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6. Discussion 6.1 Effect of Features on Car Purchase Table 5 lists the mean values for all the factors considered for car purchase by customers. It is evident from the data that after sales service, fuel efficiency, safety features and maintenance cost are the most important factors for consideration in car purchase for Indian customers. Price, technology and engine capacity are the next most important factors for consideration. The least significant features for purchasing a small car that came up in the research are embedded audio system, public perception, promotional schemes available and brand. These findings are listed in Table 6, which shows the most prominent and least significant features for car purchase by consumers. We see that environment friendliness is one of the least significant factors which show that Indian consumers are not yet environmentally conscious unlike their western counterparts where the environment is of utmost importance. Table 5 : Data Statistics Parameter Price Fuel efficiency Exterior looks Public perception Brand After sales Environment friendly Technology Safety features Models & colors Maintenance cost Leg space Engine capacity Seating capacity Ground clearance Audio system Sturdiness of vehicle Promotional schemes available Warranty and promise of free service Interior design Mean Error 3.975 4.193 3.882 3.286 3.565 4.373 3.615 3.652 4.062 3.683 4.019 3.733 3.944 3.901 3.615 3.323 3.795 3.46 3.975 3.739 Standard Deviation 0.084 0.073 0.089 0.083 0.088 0.067 0.085 0.105 0.076 0.086 0.069 0.073 0.078 0.078 0.069 0.079 0.065 0.085 0.083 0.072 Standard Variance 1.06 0.932 1.126 1.051 1.111 0.85 1.084 1.334 0.966 1.086 0.877 0.927 0.995 0.989 0.881 0.998 0.822 1.084 1.049 0.912 Sample 1.124 0.869 1.267 1.105 1.235 0.723 1.176 1.778 0.934 1.18 0.768 0.859 0.991 0.978 0.776 0.995 0.676 1.175 1.099 0.832

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Table 6: Significance of Various Features in Purchasing of Small Car by the Respondents Prominent Significant Features Features Mean significance score After sale service 4.35 Fuel efficiency 4.17 Safety features 4.04 Price 3.95 Promise of free service 3.95

Least Significant Features Features Audio system Public perception Promotional schemes available Environment friendly Brand

Mean significance score

3.3

3.27

3.44

3.56

3.61

6.2 Effect of Source of Information on Car Purchase Table 7: Impact of Source of Information on Small Car Purchase by Respondents Newspaper advertisement Car Online magazine automobile Review sources 3.1296 3.0061 Television advertisement and Review programmes 3.3148 Brand ambassador Word of mouth and feedback 4.0926

2.3765

2.1049

Hence, it is seen that word of mouth and feedback is the most important source of information for customers and they rely on it the most. Brand ambassadors are the least effective source of information. Television advertisements continue to play an important role in spreading the word as most people in India still rely on primary sources on information. Newspaper advertisements carry a very low level of significance for the consumers. But, we interpret that special offers from dealers are still important for customers when communicated through newspapers. 7. Study Limitation and Future Work The study is limited to the NCR of Delhi, India. But the sentiments of customers towards the small Indian car industry are assumed to be same all over India. With the ongoing work of various companies towards the development of small cars in India we expect to see a variety of new models entering the market viz introduction of Honda Jazz, ongoing research on electric cars, Ford's 8 new models and continuously increasing competition among the present players in the market. So, we expect to see the presence of a large number of new advanced models in the future. This will bring in newer technology leading to better customer satisfaction. All small cars of the future shall be expected to be fuel efficient and hence all differentiation occurring due to fuel efficiency shall be eliminated. Factors such as safety and environment friendliness shall play important roles in consumer buying behaviour. We shall also see marketing techniques such as buzz marketing and word of mouth playing a much important role in the future. With the advancements in technology there are no limitations to our potentials. 8. Conclusions and Recommendations It is seen that there are four broad factors which affect customers when buying small cars. They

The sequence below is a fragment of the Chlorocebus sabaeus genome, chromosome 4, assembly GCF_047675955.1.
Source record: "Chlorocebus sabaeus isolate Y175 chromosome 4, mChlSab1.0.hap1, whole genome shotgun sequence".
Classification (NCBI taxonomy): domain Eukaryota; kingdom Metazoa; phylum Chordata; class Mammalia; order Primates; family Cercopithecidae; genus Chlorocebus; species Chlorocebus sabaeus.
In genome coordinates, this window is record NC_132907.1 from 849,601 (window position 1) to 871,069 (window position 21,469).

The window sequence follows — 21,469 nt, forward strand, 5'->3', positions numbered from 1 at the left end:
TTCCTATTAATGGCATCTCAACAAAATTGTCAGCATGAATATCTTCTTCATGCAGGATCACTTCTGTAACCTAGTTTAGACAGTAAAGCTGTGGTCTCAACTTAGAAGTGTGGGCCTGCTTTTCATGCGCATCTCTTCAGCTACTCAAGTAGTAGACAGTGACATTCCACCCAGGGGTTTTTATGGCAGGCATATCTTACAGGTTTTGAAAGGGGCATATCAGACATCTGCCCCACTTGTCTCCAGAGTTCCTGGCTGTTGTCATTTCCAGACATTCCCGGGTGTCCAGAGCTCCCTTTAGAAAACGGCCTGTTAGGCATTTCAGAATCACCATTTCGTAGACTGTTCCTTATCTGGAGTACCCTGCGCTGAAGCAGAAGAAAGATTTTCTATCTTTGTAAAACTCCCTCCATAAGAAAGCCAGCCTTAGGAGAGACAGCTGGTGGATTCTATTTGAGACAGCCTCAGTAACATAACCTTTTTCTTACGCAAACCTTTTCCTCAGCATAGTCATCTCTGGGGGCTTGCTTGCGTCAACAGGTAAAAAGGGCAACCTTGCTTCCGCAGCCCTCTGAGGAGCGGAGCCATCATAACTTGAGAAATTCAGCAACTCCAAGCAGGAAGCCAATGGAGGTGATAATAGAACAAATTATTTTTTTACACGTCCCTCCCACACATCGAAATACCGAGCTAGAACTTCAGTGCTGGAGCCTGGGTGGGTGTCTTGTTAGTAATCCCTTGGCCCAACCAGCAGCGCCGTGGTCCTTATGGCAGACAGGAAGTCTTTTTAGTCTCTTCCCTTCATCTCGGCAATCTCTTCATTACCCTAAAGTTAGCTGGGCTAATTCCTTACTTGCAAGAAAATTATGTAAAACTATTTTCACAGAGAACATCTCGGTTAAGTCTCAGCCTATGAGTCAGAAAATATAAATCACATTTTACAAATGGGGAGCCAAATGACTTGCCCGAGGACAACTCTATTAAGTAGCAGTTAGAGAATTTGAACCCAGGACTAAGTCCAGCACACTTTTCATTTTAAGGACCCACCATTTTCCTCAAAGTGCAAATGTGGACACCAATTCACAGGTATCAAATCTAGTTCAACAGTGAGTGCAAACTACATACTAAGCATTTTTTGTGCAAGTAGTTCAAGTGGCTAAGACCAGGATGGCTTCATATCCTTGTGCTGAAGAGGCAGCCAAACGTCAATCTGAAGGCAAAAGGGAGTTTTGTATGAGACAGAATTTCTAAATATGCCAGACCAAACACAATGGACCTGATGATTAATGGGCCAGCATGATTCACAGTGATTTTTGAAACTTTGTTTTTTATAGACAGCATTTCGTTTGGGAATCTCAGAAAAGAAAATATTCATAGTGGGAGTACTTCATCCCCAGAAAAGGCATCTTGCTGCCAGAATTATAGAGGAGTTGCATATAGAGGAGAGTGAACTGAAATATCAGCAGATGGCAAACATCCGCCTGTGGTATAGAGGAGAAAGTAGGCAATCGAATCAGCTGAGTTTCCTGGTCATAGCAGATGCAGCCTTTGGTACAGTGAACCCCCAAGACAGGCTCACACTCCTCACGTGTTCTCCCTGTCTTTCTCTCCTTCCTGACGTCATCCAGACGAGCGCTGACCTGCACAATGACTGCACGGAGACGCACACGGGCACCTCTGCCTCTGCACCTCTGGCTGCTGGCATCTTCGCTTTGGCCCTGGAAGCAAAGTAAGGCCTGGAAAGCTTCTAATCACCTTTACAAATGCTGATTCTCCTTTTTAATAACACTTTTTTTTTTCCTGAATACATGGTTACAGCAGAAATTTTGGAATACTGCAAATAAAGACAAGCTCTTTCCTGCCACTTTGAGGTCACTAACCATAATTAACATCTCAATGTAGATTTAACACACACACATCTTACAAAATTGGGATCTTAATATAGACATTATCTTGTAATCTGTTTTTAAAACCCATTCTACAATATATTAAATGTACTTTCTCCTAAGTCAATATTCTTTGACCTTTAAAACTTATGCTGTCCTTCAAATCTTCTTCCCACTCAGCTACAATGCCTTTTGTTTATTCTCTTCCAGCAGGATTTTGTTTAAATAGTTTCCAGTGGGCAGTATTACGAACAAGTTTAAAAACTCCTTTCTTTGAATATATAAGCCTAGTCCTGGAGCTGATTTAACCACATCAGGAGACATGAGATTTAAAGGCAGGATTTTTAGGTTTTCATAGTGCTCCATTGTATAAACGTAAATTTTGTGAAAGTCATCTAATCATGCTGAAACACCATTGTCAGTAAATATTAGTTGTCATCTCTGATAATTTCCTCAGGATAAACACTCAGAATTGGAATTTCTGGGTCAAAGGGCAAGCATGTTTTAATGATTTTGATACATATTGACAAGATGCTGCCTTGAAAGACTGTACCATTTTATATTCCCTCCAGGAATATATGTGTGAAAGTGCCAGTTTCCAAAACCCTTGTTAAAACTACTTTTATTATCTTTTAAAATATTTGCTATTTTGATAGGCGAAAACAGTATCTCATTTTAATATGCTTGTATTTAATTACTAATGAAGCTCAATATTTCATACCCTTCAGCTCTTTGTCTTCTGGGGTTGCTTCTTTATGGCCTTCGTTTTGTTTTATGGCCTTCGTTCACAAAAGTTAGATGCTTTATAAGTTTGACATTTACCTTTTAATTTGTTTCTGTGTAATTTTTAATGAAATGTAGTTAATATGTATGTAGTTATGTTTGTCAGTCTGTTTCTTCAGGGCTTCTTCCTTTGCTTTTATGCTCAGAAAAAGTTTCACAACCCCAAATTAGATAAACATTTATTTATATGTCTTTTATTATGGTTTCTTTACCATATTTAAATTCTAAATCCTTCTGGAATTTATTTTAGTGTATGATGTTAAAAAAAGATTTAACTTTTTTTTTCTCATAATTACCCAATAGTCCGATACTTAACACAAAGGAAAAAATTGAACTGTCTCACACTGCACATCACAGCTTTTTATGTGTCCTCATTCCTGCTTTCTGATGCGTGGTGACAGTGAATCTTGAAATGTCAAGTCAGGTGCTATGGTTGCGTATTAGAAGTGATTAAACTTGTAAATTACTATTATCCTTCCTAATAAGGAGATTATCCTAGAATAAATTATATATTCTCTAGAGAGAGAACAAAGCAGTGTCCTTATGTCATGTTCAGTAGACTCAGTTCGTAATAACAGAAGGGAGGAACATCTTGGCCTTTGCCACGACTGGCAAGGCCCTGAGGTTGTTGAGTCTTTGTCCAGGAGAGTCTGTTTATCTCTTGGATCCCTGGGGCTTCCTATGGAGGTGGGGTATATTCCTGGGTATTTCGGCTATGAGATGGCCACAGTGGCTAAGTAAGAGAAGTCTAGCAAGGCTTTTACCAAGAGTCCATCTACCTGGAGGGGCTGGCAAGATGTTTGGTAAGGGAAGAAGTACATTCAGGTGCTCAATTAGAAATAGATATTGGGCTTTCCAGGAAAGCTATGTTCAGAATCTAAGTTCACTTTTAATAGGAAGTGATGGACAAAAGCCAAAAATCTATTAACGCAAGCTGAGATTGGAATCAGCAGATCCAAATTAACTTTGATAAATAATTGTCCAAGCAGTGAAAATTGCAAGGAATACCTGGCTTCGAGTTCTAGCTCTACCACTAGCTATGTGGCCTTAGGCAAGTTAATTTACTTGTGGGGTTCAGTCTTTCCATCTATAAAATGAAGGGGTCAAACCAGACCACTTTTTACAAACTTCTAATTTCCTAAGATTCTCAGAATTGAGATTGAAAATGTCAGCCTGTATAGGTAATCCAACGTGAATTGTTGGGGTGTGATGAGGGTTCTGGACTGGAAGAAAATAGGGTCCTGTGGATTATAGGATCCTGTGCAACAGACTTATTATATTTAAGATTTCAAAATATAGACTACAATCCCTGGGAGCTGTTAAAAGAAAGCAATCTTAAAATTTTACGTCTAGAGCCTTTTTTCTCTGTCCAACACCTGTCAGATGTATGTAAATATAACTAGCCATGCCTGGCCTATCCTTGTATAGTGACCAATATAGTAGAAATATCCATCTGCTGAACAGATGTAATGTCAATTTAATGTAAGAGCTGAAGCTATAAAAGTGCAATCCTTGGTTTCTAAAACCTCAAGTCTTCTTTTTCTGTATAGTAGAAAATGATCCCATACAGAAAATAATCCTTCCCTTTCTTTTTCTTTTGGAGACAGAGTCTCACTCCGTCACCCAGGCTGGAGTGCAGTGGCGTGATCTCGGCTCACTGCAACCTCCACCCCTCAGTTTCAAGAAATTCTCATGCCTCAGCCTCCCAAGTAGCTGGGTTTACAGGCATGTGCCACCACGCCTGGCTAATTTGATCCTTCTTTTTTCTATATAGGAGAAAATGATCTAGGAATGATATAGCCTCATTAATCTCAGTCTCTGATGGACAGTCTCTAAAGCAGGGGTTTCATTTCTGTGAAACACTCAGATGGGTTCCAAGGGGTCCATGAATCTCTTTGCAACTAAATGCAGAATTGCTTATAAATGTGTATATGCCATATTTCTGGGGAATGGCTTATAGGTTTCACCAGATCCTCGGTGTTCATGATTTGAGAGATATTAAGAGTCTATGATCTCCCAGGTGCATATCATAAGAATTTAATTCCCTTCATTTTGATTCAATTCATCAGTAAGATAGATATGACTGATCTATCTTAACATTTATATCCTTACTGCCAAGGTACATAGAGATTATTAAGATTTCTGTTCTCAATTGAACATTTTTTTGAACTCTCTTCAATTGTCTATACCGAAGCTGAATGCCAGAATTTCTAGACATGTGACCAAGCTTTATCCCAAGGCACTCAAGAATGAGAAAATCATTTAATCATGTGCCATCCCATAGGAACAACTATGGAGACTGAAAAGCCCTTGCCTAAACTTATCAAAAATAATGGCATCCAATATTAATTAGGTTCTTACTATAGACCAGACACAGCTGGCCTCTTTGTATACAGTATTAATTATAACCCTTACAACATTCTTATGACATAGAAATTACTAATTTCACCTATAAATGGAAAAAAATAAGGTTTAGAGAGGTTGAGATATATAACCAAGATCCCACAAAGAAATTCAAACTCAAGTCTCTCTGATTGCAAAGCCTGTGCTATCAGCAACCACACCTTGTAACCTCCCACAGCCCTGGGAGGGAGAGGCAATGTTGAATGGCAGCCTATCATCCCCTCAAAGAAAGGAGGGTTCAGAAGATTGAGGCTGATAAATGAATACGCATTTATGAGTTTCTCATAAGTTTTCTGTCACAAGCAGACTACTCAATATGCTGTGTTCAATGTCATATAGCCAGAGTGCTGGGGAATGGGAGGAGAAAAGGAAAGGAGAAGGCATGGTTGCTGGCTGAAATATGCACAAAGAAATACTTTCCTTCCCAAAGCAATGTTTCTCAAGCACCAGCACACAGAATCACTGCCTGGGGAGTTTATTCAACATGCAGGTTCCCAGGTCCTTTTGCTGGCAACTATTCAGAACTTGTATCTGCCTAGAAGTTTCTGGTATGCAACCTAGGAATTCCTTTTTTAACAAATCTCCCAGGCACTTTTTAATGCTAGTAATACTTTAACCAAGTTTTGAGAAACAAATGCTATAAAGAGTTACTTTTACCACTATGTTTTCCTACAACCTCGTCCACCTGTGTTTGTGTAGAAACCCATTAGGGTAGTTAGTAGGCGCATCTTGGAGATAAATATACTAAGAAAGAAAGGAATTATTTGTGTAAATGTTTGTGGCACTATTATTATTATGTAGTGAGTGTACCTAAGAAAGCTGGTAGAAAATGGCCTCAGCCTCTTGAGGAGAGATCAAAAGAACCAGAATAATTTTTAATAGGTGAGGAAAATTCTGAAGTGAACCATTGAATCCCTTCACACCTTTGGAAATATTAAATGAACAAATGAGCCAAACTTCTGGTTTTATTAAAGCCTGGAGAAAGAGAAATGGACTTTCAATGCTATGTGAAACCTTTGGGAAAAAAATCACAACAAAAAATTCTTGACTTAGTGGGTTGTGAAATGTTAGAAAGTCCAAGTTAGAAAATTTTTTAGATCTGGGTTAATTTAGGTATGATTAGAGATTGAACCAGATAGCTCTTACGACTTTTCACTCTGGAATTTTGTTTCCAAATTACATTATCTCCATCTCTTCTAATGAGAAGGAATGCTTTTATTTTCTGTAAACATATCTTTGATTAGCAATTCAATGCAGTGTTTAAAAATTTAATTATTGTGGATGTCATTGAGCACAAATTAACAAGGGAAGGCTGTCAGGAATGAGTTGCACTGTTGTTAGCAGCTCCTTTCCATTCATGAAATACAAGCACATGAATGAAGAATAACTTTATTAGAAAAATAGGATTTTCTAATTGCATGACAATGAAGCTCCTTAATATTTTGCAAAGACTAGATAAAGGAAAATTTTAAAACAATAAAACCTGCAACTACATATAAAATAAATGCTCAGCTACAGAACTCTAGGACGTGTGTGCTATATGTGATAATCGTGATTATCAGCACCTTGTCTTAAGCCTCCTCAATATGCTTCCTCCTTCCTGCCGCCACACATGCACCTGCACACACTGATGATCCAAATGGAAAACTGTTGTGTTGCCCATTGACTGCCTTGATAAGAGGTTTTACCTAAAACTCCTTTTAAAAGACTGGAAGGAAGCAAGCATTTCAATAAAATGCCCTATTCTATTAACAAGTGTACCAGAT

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are aesthetics of the car, the overall cost to customer, space and trust and reliability of the brand. These broad factors have various sub factors which have been mentioned in table 2. By using analysis of variance, we see that all these factors have different means. This means that a customer gives different importance to different points while selecting a car. From table 5, it is seen that after sales service is the most important factor followed by fuel efficiency and maintenance cost while selecting a small car. This shows that the cost component which includes this factor is most important for Indian small car consumers. It is also seen that public perception and extra features (like audio systems) are the least thought of factors while purchasing a car. Hence, the data shows that trust and reliability is not sought after. This shows that Indian consumers have an equal amount of trust for all brands of small cars available. This is the reason why marketers shall not be able to create product differentiation based on brand value or brand trust, which they might possess in foreign markets. This also shows that Maruti, which was one of the most trusted Indian brands has lost its advantage, and this is seen from their lowering sales. Another interesting fact observed is high value given to safety features. It shows as to how Indian customers are becoming more and more safety oriented in their decision making. It is also seen from table 6 that word of mouth influences the customers the most while buying a car. Feedback from friends is thus the most important source of information for customers. Hence, companies have to maintain a high level of after sales service to ensure consumer loyalty and a good word of mouth. A brand ambassador least affects decision making. Thus, companies should stop advertising using brand ambassadors (e.g. Shah Rukh Khan advertising Hyundai i10 does not effect its sales). Promise of free service also scores low in this case, which again shows that consumers perceive a free service as a given after purchase. References Aggarwal, Pankaj & McGill, L. A. (2007). Is that car smiling at me? schema congruity as a basis for evaluating anthropomorphized products, Journal of Consumer Research, 34 468-79. Aizcorbe, Ana & Martha Starr-McCluer (1997). Vehicle Ownership, Purchases and Leasing: consumer survey data, Monthly Labour Review, 120 (6), 34-40. Berry, Steven, Levinsohn, J. & Pakes, A. (1995). Automobile prices in market equilibrium, Econometrica, 63 (4), 841-90. Berry, Steven, Levinsohn, J & Pakes, A. (2004). Differentiated products demand systems from a combination of micro and macro data: The new car market, Journal of Political Economy, 112 (1), 68-105. Brady, M. K. & Cronin. J. J. Jr. (2001). Some new thoughts on conceptualizing perceived service qualify: A hierarchical approach. Journal of Marketing. 65(3). 34-49. Bucklin, R.E.; Siddarth, S. & Silva-Risso, J.M. (2008). Distribution intensity and new car choice, Journal of Marketing Research, XLV,473-486. Coughlan, Anne T. Anderson, E. Stern,W.L. & El-Ansary, I.A. (2006). Marketing Channels. Upper Saddle River, NJ: Pearson/Prentice Hall. Ealey, L. & Mercer, G. (1999). Telematics: where the radio meets the road, The McKinsey Quarterly, 2. Ealey, L. & Mercer, G. (2000). The Automative Industry: A 30000 mile checkup, The McKinsey Quarterly, 1. Fader, Peter S. & Bruce G.S. Hardie (1996). Modeling consumer choice among SKUs, Journal of Marketing Research, 33, 442-52.